Monitoring Kubernetes API Deprecations With Pluto

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If you've worked with Kubernetes for a while you should have seen that version lifecycle that Kubernetes has is pretty aggressive. Kubernetes is being actively developed which means that new releases come out pretty frequently - and all of us who are using Kubernetes, be it a managed or a self-hosted distribution, must adapt and adjust. If not, we may risk running our workloads on unsupported version of Kubernetes with lacking security and functionality fixes. In addition, when the time comes to upgrade there's a big risk that the change gap will be too large from the Kubernetes version you're running and the one you want to upgrade to - this normally ends up in a complicated and unstable upgrade process which I wouldn't recommend to anyone, especially in a production environment…๐Ÿ˜‘

What makes Kubernetes releases a bit challenging is that every release normally has deprecated and removed APIs - some releases more than others. These breaking changes require us as Kubernetes operators to update our workloads and migrate from deprecated/removed APIs before upgrading the cluster. If you have multiple workloads running in Kubernetes clusters, continuously monitoring deprecations can get challenging and time-consuming. Especially if you need to ask developers to update deployment templates for the applications they own.

But there are tools that may help you get a better overview of resources that you need to update and even block upcoming deployment until respective resources are updated.

In this blog post I would like to take a look at an open source tool called Pluto and how it can be used to monitor Kubernetes APIs deprecations.๐Ÿ˜บ

What is Pluto?

Pluto Logo

Pluto is an open source tool developed by Fairwinds that helps detect deprecated Kubernetes API versions both in:

  • static manifests like Kubernetes YAML templates and Helm charts and
  • live in Kubernetes clusters (Helm charts only).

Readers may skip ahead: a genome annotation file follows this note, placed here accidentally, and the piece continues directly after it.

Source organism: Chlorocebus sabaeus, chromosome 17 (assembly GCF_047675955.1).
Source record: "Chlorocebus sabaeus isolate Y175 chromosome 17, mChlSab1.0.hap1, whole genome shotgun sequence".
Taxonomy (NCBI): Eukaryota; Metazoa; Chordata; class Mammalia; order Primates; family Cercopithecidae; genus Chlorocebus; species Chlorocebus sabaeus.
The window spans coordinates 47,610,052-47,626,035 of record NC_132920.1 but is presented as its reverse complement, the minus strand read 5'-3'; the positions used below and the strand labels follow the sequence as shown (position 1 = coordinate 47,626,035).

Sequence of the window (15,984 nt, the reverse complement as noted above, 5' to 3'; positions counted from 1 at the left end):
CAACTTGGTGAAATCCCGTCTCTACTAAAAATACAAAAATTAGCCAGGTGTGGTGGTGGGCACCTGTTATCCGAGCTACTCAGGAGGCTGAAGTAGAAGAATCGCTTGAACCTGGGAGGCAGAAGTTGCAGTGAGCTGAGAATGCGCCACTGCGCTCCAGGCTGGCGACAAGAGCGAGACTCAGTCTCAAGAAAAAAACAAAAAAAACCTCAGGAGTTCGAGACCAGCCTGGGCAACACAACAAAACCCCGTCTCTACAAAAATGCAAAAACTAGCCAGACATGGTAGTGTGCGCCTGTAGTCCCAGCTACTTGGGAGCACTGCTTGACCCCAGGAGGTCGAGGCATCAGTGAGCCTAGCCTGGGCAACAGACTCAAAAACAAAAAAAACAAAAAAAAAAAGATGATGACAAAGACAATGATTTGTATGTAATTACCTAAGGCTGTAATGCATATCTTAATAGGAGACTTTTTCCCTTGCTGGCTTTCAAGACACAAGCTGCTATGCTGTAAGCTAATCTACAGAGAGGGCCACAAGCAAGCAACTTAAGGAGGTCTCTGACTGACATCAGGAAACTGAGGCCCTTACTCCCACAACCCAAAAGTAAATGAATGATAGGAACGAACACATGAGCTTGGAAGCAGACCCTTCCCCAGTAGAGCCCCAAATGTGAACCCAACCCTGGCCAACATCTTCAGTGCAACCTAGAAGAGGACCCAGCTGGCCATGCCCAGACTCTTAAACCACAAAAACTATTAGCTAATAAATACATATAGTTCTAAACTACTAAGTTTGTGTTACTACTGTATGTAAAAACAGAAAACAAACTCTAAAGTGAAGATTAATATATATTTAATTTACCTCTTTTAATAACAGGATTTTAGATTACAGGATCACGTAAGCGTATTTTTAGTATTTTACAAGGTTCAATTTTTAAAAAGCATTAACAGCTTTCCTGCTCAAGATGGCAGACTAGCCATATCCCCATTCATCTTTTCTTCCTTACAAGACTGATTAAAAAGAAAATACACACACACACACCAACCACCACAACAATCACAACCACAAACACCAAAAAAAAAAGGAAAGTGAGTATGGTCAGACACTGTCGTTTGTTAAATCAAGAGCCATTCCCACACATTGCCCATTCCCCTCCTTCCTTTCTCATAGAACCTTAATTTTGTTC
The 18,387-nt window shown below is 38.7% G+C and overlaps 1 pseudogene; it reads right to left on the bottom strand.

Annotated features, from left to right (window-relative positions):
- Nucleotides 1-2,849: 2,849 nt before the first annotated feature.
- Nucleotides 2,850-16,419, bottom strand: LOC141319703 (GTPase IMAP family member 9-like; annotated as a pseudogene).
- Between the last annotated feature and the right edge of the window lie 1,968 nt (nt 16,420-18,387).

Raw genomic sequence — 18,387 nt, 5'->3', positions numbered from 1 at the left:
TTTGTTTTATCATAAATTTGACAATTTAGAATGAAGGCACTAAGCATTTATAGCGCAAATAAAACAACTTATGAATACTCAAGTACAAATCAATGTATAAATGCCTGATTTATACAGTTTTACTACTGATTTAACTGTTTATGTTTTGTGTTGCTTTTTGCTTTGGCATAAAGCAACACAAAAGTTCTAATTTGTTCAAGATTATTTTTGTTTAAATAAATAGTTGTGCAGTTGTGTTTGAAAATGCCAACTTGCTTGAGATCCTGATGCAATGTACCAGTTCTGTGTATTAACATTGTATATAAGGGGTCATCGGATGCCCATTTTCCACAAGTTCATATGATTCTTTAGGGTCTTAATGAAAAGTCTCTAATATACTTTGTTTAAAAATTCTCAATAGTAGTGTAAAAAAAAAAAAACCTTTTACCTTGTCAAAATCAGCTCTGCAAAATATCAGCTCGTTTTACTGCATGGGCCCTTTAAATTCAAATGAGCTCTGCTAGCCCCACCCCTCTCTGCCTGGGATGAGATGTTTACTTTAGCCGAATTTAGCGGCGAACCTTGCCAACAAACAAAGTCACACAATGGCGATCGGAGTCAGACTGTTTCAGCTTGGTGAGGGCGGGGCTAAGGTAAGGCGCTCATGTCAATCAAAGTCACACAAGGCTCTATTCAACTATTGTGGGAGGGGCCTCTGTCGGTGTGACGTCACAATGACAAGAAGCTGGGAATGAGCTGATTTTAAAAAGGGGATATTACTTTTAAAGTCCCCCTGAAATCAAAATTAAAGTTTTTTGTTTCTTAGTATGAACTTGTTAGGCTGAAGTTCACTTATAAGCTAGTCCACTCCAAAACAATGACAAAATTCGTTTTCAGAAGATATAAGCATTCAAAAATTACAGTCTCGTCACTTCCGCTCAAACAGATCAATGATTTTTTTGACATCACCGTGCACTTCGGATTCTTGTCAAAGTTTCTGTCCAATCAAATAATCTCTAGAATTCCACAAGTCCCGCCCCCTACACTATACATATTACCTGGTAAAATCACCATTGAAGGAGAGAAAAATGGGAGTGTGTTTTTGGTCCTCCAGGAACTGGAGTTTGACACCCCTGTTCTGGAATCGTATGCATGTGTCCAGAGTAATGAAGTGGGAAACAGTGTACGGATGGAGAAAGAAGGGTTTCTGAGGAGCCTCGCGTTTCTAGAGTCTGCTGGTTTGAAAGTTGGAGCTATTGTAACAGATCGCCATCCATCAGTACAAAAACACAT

You can run Pluto locally as well as integrate as part of your CI/CD pipeline. From what I've seen so far, the tool is quite actively developed and maintained and keeps up well with official Kubernetes releases and API deprecations/removals.

You can find official documentation for Pluto here: Pluto

Installing and Running Pluto

You can find all the code provided in this section in my GitHub repo: guidemetothemoon/div-dev-resources

I will not go through all of the installation and execution instructions in detail since all this information is available in the official documentation. What you need to know about the installation part is that Pluto can be installed directly from the binaries that are available on GitHub or with asdf plugin, brew or scoop depending on what OS you're using. More information regarding installation can be found here: Pluto - Installation.

When it comes to execution, there are 3 main commands you need to know of:

  • pluto detect-files command is used for detecting and scanning resources other than Helm charts, like Kubernetes YAML templates, in a specified directory.
  • pluto detect-helm command is used for detecting and scanning Helm charts deployed in a running Kubernetes cluster.
  • pluto detect command is used for scanning a Helm chart that isn't deployed, i.e. outside of a running Kubernetes cluster. For example, a Helm chart located in the source code.

There are a few other commands that you can use to customize Pluto execution even further like targeting a specific Kubernetes version, adding custom version checks, etc. You can find more information about available commands here Pluto - Advanced Usage or by running pluto -h command.

Now, let's take a look at how these commands can be used in different scenarios.

In-cluster Helm Chart scanning